We all know we are at the peak of the hype cycle for…wait for it — Blockchain! We are also already aware of some of the benefits of blockchain — but can blockchain be applicable to traditional data management? Though real-world blockchain implementations in the enterprise are minimal so far, I do believe there is a ton of potential to solve some of the problems that businesses face. But as implementations go up in the industry, can we, as data management practitioners, take advantage of the inherent qualities of a blockchain?
The answer is — maybe! Let me explain by getting a little more deeper into data management concepts in relation to the blockchain.
Blockchain inherently provides a validation to the blocks of data. The data needs to fit into a specific structure and only then can the block be inserted into the blockchain. If the data block doesn’t fit the rigid requirements of the blockchain, it will be rejected. There are many types of blockchain but overall the validation provides a consistency for the data blocks. But consistency is just one dimension of data quality. What about accuracy? Blockchain data is as accurate as the application allows it to be. In other words, there is no inherent check on the data itself. The garbage in and garbage out syndrome still applies. So the application needs to have good checks to make sure inaccurate data doesn’t get into the block. What about the remaining DQ dimensions such as completeness and timeliness? Those issues still remain with data in the blockchain.
The distributed ledger paradigm of blockchain could actually be used to manage reference data. It will help in collaboration between two non-competing parties who like to maintain contractual data between them. This particularly applies well for financial companies who have to share data with regulatory agencies. It could lead to an accurate and automated blockchain reference data reducing costs and operational risks.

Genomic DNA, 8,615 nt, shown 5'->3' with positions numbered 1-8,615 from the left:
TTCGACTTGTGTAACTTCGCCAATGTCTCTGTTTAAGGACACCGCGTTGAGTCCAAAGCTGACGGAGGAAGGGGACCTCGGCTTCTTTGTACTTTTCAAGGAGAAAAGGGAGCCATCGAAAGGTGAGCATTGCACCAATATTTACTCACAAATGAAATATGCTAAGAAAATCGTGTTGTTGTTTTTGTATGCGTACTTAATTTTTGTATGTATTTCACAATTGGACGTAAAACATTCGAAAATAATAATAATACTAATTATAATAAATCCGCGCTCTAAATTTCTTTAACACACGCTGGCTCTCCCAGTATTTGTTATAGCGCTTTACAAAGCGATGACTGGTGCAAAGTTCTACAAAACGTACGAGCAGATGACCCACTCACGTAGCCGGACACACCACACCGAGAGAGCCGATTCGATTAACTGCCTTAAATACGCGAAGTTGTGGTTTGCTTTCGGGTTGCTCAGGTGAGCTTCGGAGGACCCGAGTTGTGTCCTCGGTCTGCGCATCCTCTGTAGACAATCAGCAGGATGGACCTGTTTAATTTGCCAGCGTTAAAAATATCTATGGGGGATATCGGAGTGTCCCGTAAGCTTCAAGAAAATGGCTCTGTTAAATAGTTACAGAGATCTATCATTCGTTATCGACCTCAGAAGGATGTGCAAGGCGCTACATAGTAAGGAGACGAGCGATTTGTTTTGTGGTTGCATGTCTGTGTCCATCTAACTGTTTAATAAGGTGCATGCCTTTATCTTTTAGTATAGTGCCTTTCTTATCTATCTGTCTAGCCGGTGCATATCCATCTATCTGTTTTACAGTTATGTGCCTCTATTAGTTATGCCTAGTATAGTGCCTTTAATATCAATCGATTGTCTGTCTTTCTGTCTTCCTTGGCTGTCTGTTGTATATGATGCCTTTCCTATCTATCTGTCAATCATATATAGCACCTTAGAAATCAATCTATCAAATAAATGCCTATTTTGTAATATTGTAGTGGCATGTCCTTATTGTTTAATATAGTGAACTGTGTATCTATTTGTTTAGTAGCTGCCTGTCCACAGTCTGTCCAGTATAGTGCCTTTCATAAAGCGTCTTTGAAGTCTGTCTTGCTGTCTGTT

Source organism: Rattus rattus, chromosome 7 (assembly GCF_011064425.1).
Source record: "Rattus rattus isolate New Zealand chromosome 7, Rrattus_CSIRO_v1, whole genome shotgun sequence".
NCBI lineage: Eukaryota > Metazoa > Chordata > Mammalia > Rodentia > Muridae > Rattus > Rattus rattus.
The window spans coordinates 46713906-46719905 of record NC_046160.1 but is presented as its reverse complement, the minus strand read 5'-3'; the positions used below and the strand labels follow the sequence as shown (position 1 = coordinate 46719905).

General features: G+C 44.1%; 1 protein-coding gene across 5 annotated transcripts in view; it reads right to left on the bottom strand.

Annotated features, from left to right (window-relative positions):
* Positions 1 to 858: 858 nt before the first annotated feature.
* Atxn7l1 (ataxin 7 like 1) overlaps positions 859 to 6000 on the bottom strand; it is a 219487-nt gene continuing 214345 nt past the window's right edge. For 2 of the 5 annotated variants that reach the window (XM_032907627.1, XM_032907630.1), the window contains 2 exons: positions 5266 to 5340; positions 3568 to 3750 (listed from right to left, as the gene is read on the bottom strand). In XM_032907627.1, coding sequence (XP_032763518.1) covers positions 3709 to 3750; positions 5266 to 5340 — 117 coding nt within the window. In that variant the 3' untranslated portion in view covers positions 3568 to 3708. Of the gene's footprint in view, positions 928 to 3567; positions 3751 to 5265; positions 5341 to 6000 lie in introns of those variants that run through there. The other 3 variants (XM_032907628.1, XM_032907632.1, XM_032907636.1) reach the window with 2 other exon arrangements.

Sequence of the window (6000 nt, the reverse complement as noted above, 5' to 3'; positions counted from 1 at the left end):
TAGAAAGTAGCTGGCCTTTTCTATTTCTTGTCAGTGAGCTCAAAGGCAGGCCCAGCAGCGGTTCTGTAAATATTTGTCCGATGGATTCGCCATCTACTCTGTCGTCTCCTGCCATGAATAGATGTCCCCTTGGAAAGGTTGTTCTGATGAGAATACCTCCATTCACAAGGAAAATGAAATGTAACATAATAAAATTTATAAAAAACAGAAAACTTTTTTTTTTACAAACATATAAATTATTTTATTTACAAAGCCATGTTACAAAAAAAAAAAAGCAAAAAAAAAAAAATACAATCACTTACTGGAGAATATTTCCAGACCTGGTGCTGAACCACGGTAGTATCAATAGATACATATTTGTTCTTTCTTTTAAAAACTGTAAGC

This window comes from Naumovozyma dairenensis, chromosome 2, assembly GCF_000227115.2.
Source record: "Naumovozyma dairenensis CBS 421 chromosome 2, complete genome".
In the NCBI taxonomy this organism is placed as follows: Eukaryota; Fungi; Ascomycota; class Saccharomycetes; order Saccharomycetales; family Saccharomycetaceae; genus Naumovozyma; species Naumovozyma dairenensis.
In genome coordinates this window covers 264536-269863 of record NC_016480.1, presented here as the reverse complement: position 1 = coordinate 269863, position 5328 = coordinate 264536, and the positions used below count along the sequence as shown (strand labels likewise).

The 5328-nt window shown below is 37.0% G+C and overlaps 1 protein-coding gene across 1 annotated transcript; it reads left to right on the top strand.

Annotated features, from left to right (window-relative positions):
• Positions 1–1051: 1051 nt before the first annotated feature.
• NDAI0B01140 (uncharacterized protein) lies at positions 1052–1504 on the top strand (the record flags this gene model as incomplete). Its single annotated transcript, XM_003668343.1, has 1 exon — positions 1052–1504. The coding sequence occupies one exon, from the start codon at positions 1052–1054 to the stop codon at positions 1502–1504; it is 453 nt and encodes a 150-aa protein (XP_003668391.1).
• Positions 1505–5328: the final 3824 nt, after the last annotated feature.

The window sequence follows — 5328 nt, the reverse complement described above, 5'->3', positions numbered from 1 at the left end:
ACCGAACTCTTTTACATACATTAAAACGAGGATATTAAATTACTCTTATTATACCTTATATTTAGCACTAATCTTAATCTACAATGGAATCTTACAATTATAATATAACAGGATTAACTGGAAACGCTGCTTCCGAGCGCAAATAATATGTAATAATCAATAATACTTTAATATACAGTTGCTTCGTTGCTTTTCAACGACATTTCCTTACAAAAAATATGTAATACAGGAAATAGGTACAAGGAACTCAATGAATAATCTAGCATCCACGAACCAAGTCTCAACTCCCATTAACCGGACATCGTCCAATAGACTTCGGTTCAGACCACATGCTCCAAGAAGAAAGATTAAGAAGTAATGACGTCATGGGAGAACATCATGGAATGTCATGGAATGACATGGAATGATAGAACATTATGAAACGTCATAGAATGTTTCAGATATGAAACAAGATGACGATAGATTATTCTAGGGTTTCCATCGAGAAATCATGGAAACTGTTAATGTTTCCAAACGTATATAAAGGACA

Blockchains will create more silos of data complicating the master data management processes even more. They are inherently used for transactional data and as traditional apps are replaced by blockchains, there is a danger that the data gets even more siloed. The move to the cloud to manage the blockchain node processes doesn’t help the concern either. Therefore there is an even bigger necessity to manage master data properly. The success of master data could lead to a successful blockchain implementation.
Due to the transactional nature of blockchain, we really cannot see it being used to store historical data, which is a requirement to build a Data Warehouse. In fact, there will be even more need to integrate the data from the private blockchains that the IT organizations will develop. Also, blockchain is no replacement for databases. It solves a completely different use case and databases will be needed for reporting and predictive analytics. Some blockchain enterprise platforms such as Corda are making a database available where users can actually run SQL statements. These databases will potentially become source systems for integration into a Data Lake or a Data Warehouse.
The blockchain is a next-generation technology and the technology needs to mature for corporations to use it for internal business operations, let alone to use for an important asset such as data. But it will be exciting to see how the technology will evolve in the next decade. Hopefully, through this, blog readers can better understand the impact of blockchains on traditional data management practices.